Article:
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  13 STARS WITH SHORT, CONICAL ARMS, ARRANGED IN A MEDALLION CONFIGURATION ON A SMALL SCALE FLAG MADE DURING THE LAST DECADE OF THE 19TH CENTURY, POSSIBLY OF PHILADELPHIA ORIGIN

Available: Sold
Frame Size (H x L): Approx. 40" x 58.5"
Flag Size (H x L): 29" x 47.5"
Description....:
13 star flag of the type made from roughly the last decade of the 19th century through the first quarter of the 20th century. The stars are arranged in a medallion configuration, with a single, center star and four flanking corner stars. Most 13-star, flags of this period have a less-desirable, staggered row design with stars arranged in counts of 3-2-3-2-3. Medallion patterns, like this one, seem to comprise about 20-25% of such flags that were produced during this era. The pattern had become popular during the Centennial of American independence and remained so through the 1920's.

This particular flag would have been made during the last decade of the 19th century. Note how the stars have an interesting shape with unusually short, conical arms. This "fat" star form is sometimes seen on flags of this particular era, but is very uncommon. I once acquired a small 13 star flag made by Betsy Ross's great-granddaughter, Sarah M. Wilson, in Philadelphia, who sometimes signed her flags along their white cotton hoists with her name, date, and place of manufacture. As an alternative to signing the sleeve, she sometimes signed a small piece of paper and gave it to the purchaser. In this particular case, however, she had chosen to sign a heavy cardboard star pattern to accompany her flag. The star pattern was of this design.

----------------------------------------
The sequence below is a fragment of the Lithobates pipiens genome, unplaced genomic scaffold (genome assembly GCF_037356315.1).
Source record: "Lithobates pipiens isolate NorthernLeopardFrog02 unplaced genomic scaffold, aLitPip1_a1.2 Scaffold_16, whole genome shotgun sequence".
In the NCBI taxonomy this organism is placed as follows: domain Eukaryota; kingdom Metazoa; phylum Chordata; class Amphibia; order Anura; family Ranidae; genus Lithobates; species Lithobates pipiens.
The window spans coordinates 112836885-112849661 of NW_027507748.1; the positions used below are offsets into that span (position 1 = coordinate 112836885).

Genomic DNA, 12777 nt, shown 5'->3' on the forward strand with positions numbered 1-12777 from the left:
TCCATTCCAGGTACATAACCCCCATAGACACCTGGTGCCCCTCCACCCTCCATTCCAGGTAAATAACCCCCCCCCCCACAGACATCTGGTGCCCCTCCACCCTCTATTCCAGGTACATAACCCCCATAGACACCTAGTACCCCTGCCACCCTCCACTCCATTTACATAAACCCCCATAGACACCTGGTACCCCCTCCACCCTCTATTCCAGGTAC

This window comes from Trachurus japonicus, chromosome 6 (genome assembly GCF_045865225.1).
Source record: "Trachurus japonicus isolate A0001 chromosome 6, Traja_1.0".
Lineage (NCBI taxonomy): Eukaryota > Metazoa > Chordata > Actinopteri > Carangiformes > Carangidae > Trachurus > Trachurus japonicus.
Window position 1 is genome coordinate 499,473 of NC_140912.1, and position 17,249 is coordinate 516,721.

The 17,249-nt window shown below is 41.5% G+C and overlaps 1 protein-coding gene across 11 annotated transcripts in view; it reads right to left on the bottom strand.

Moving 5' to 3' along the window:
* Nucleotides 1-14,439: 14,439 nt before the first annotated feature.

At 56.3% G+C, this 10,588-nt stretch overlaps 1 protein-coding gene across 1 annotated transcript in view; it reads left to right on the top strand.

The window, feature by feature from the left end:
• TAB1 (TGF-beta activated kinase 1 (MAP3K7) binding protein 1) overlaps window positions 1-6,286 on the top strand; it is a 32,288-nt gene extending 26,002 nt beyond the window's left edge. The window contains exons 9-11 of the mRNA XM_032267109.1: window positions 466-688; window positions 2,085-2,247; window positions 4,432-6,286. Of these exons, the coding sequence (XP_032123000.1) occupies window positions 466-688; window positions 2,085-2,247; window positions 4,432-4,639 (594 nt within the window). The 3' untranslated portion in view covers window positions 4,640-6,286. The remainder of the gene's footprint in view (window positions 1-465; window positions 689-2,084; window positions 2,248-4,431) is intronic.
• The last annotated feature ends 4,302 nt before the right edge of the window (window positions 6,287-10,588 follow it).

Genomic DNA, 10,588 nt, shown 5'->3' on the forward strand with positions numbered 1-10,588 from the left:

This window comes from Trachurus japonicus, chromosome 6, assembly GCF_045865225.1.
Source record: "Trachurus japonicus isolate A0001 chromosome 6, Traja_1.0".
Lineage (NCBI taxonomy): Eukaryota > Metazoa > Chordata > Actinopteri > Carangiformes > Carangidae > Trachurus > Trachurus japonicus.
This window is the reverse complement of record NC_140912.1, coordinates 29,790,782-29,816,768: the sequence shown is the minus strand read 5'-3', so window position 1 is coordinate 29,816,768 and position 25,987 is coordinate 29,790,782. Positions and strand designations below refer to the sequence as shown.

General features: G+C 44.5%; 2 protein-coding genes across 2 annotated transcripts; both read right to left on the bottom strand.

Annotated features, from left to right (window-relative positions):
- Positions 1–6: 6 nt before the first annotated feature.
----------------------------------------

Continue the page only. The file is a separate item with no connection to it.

I also bought and sold a 44 star flag with the same peculiar stars. Along the hoist binding was a stamped maker's mark that read: "J.S. Oberholtzer; 5837 Pulaski Avenue; Germantown [Philadelphia], PA," which tends to denote a further correlation between this unusual star shape and Philadelphia area manufacture. I have owned other flags with these stars, sewn in the same manner, but the Oberholtzer example was the only signed one among them.

Why 13 Stars?
13 star flags have been continuously produced throughout our nation's history for purposes both patriotic and utilitarian. This was the original number of stars on the American flag, representing the 13 colonies, so it was appropriate for any flag made in conjunction with celebrations or notions of American independence. 13 star flags were displayed at patriotic events, including Lafayette’s visit in 1825-26, the celebration of the nation's centennial in 1876, and the sesquicentennial in 1926. They were displayed during the Civil War, to reference past struggles for American liberty and victory over oppression, and were used by 19th century politicians in political campaigning for the same reason.

13 star flags were flown by American ships both private and federal. The U.S. Navy used 13 stars on the ensigns made for small boats, because they wished the stars to be easily discerned at a distance. As the number of stars grew with the addition of new states, two circumstances occurred. One, it became more and more difficult to fit stars on a small flag and two, it became more difficult to view them from afar as individual objects.